Friday, September 22, 2006

Another Box of Wonders and my wonder continues to confound

More love arrived at my door yesterday, a big box with several books and loads of snacks and even beads – a care package for My Kids. Books meticulously chosen for their craft and content, goodies for their taste as well, doo-dads for anarchic potential, lovingly packed and mailed for the simple grace of giving love.

The generosity of the friends I’ve made through this little blog is astounding. As I mentioned a couple posts ago, Vicki from Outside In sent a box full of goodies for my kids, again, an act of grace with power far beyond the things in the box and the act of sending it. It should go without saying that the package for My Kids came from the goddess Mamacita, she of infinite grace and goodness. She did not send it for this feint praise or to endear herself to me but for the simple fact that My Kids could use the power of the gift. Given and done not out of obligation or heavenly reward or as a tick on a line on a tax form but because the giving is more than enough reward and done without thought of that reward.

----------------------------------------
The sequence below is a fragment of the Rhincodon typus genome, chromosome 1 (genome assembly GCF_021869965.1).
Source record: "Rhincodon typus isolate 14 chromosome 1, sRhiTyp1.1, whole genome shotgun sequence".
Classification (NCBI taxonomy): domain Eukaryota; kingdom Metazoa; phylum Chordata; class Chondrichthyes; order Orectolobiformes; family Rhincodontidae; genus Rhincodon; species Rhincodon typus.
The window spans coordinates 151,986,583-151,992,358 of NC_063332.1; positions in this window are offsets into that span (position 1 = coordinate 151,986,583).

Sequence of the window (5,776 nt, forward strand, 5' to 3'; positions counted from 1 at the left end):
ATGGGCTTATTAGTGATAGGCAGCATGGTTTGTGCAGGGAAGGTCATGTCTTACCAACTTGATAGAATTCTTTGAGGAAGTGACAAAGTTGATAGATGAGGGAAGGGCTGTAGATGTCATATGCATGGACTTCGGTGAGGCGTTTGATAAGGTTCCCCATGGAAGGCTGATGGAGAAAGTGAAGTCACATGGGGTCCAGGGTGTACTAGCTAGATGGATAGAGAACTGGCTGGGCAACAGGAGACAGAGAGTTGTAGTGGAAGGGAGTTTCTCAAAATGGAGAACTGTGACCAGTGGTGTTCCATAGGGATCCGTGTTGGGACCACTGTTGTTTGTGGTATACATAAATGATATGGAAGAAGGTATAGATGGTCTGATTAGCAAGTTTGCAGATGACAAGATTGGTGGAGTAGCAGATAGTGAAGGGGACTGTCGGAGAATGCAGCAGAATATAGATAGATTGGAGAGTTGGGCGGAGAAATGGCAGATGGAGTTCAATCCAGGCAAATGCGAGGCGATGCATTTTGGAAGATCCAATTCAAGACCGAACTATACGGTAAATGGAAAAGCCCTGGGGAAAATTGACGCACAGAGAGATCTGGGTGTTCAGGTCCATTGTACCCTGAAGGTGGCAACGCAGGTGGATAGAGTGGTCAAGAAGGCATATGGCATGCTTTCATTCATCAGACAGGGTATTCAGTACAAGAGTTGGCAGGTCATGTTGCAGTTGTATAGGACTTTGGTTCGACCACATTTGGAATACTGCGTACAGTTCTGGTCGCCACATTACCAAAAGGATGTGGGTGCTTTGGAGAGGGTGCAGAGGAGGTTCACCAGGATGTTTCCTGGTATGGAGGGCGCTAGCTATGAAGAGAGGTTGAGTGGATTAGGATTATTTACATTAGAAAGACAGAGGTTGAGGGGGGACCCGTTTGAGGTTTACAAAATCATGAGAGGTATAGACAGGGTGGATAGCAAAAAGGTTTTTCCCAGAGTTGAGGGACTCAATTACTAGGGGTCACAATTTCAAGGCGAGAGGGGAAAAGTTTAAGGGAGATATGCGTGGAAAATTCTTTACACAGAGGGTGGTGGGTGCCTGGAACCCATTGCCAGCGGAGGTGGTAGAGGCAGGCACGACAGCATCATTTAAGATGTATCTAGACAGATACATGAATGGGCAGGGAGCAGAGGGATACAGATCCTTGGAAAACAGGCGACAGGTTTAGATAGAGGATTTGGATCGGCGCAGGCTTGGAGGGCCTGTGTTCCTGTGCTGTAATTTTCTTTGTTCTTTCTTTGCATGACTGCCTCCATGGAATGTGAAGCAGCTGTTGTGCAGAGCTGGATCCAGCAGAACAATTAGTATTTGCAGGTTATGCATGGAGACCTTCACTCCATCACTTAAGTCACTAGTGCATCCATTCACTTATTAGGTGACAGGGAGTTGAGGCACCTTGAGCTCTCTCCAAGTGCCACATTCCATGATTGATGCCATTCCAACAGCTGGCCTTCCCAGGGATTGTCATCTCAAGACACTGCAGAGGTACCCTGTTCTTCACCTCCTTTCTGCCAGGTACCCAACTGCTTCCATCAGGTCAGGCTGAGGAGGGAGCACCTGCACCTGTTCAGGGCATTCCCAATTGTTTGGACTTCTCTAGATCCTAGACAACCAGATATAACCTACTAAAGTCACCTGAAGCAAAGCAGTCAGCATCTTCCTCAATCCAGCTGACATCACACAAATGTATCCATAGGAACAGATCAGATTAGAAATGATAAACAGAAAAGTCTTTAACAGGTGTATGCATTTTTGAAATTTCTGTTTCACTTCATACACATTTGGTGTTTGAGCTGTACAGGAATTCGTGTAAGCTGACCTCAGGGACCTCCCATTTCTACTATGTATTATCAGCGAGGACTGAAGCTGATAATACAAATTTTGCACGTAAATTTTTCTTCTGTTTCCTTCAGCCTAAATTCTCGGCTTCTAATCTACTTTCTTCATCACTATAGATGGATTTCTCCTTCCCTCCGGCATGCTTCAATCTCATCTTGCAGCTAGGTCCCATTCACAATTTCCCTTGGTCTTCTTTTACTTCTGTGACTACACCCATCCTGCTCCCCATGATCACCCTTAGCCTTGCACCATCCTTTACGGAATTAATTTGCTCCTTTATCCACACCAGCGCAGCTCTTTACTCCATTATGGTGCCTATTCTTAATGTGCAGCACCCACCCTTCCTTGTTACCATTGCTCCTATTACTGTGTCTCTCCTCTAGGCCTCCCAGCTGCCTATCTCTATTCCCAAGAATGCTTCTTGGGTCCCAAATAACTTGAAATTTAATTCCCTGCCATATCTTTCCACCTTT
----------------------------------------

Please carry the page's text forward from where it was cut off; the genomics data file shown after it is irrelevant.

Yes, my kids need to feel that power, to experience it, to understand it. Some are well on their way – they’ve come to know it in the months they have been at the center, working through their “trust levels.” Others are experiencing it anew, the loving gestures of many hands and hearts as foreign to them as breakfast in Paris. For most of them, as they finish their program and either reintegrate back into families or the foster system or emancipate into the adult world, they will have had the lessons of compassion and giving to guide them; they will have learned the value of simple, loving acts that call all of us to something larger than ourselves. Hopefully, a few will step out of the cycle of destruction forever and will return what they have learned to mend some broken part within their spheres.